By a 4-1 vote with Commissioner President Kelly D. McConkey (R) dissenting, the Calvert commissioners voted Tuesday, Sept. 15, to create a committee to consider changes to transferable development rights (TDR).

A change to the number of TDRs that would be required to be purchased for new developments in Prince Frederick, Lusby and Solomons was considered by the Calvert County Planning Commission on Aug. 19, but they took no action.

Currently, only one TDR is required to be purchased for building new two- and three-bedroom multifamily dwellings. A planning document proposed to increase that to two and three TDRs, respectively, as a matter of equity.

In May, the commissioners voted to increase the price for a TDR from $3,037 to $4,000.

The TDR program — which pays farmers and other landowners to conserve land and keep it undeveloped — was created in the 1980s, according to Commissioner Earl F. “Buddy” Hance (R). It has been used to focus development on town centers.

“I’m thinking the founders never thought it would go this far,” Commissioner Mike Hart (R) said. “We’ve got a lot of TDRs on the market that we need to get rid of. We need to stop kicking this down the road, board after board after board,” Hart said.

There are 7,673 TDRs currently available, according to county planner Ron Marney.

“Until 2016, five TDRs were required for everything,” including townhouses and apartments, Hance said, adding that it didn’t work for the latter two residential units and the requirements were later changed to exempt them.

Commissioner Steve Weems (R) noted that an ad hoc committee was previously created in 2015 to look to changes to the program. Hance said he was involved in that process, which took several months and recommended a sliding scale for purchases of TDRs. Instead, the commissioners at the time voted to proceed with only one TDR for one-, two- and three-bedroom units, he said.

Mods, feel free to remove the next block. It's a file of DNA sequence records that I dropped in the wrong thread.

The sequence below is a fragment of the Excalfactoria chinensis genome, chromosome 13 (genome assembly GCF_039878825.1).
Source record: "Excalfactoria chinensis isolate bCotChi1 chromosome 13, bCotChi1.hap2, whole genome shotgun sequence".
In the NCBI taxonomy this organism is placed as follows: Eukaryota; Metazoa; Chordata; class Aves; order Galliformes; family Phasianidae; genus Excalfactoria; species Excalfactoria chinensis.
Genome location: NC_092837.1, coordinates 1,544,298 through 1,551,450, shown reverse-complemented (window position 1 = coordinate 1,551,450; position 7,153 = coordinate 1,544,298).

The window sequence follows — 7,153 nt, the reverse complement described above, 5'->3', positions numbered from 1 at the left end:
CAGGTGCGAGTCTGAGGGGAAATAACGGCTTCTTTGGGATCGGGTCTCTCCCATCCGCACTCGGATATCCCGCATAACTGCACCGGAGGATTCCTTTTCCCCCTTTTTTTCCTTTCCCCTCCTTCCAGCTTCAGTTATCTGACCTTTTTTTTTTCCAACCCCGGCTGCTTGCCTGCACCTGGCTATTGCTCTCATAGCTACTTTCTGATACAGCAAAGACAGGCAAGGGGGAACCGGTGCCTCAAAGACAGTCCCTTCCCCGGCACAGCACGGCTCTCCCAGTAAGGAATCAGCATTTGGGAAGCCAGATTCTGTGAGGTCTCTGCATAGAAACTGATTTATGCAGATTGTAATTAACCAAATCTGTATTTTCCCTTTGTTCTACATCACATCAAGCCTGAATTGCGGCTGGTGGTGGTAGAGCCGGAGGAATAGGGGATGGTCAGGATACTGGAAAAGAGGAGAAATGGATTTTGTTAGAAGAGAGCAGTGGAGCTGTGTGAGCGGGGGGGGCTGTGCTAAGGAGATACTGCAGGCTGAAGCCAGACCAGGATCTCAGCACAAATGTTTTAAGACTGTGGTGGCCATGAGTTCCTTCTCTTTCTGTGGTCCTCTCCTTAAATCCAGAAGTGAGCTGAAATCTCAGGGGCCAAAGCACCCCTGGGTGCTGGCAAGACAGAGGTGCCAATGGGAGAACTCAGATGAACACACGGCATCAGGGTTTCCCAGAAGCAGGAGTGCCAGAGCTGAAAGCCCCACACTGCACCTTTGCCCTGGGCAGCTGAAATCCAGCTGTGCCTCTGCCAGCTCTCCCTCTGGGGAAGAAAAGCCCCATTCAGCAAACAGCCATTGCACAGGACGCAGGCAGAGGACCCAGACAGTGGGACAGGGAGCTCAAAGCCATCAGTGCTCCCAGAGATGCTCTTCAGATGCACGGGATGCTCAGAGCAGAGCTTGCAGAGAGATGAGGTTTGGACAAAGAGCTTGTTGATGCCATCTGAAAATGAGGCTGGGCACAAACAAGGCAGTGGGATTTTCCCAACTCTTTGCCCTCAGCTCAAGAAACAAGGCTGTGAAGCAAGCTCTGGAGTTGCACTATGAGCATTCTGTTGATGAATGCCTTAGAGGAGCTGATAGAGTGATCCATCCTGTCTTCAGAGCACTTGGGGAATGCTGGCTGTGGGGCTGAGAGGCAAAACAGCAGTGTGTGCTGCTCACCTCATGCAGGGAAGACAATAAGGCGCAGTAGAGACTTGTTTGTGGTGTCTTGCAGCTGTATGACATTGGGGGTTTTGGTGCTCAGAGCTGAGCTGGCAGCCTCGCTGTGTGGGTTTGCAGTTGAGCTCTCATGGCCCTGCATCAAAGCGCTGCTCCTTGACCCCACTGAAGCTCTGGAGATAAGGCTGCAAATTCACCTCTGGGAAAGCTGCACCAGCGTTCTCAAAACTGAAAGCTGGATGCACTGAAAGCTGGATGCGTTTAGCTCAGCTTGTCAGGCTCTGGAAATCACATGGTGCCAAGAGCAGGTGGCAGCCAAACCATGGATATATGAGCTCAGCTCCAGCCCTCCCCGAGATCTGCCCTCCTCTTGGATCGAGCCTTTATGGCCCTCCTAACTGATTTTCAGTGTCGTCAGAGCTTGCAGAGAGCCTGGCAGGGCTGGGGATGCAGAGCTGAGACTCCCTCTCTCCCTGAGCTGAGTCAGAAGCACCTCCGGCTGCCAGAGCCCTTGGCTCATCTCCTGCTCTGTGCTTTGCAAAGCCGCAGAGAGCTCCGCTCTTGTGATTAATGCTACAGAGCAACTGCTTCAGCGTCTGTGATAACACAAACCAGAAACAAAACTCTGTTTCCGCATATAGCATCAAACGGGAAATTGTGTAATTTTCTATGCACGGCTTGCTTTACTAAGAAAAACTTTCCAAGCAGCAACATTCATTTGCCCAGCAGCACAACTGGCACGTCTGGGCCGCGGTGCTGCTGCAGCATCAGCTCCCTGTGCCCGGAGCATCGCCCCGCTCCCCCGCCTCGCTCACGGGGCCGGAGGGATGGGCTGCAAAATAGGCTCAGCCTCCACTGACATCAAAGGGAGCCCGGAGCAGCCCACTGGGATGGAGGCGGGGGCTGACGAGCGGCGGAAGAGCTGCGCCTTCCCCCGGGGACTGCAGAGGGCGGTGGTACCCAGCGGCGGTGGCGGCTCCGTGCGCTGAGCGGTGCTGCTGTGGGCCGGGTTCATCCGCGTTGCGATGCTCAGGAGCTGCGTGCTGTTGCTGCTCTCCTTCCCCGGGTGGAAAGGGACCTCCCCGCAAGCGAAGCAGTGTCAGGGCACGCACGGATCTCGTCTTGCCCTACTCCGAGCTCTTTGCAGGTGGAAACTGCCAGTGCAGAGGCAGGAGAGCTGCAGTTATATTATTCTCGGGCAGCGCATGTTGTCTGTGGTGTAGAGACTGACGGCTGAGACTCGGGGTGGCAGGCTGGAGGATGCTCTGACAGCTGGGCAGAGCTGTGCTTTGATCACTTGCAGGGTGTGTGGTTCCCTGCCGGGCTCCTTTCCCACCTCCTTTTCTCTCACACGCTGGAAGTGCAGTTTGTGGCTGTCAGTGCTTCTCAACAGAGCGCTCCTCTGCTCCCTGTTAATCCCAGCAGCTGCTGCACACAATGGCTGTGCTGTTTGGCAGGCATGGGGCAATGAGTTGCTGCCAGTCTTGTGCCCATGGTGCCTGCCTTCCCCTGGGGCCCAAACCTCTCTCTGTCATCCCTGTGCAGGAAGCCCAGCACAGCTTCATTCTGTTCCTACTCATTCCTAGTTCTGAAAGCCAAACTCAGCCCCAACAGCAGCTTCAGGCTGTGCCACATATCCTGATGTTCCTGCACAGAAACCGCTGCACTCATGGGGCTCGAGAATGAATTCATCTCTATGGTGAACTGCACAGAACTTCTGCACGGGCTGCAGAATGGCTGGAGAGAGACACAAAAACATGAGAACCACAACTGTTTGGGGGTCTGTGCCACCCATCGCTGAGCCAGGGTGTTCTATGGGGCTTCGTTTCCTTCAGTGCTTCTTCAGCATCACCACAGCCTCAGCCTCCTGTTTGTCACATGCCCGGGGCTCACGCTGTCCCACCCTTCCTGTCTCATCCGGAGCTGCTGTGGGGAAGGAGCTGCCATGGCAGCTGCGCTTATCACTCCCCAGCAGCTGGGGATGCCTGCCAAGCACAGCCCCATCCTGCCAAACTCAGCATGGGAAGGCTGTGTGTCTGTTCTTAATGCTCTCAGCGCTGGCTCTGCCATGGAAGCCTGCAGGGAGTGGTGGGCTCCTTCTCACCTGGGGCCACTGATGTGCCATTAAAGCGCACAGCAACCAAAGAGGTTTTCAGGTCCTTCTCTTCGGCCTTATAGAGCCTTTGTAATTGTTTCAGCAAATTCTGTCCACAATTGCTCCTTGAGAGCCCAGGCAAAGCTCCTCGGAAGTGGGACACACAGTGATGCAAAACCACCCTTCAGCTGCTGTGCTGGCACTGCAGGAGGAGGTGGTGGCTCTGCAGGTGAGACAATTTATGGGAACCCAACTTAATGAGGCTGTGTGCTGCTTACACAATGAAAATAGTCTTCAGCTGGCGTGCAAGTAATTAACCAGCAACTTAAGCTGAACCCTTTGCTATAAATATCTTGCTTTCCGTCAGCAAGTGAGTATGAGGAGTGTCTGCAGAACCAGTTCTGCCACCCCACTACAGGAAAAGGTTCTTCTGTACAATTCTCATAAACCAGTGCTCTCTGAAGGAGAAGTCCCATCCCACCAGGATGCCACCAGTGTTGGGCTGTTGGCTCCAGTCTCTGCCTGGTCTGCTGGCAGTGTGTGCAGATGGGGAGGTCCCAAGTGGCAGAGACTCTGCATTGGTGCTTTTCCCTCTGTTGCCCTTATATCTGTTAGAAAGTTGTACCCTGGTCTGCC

“Developers are saying we’re trying to sneak it in,” Hance said, referring to a change in the TDR requirements. “But we haven’t even started the public process.”

Hance noted that county staff has already begun receiving public comments “out of the blue,” even though they haven’t officially asked for any yet.

“There’s only a few developers building” right now, Hart said. “We know who they are.”

Planning Director Mary Beth Cook said the county has TDR exemptions for “workforce housing” and community care retirement homes. She noted that subsequent sales of homes are not affected by the TDR requirement.

McConkey said he didn’t agree with making any changes during the COVID-19 pandemic and while county staff are updating the Prince Frederick master plan.

Cook said that, in regard to text amendments to town center master plans, county staff will ask for a moratorium on them at some point. “We’re not far enough along in the process yet,” she said. County planning staff is only currently working on updating the Prince Frederick master plan, although a plan update for Dunkirk is next.

“If we can’t do this during COVID, then we need to shut down the other stuff,” Hance said, referring to the Prince Frederick master plan update, for example. “It’s just as important to me,” he said of adjusting the TDR requirements.

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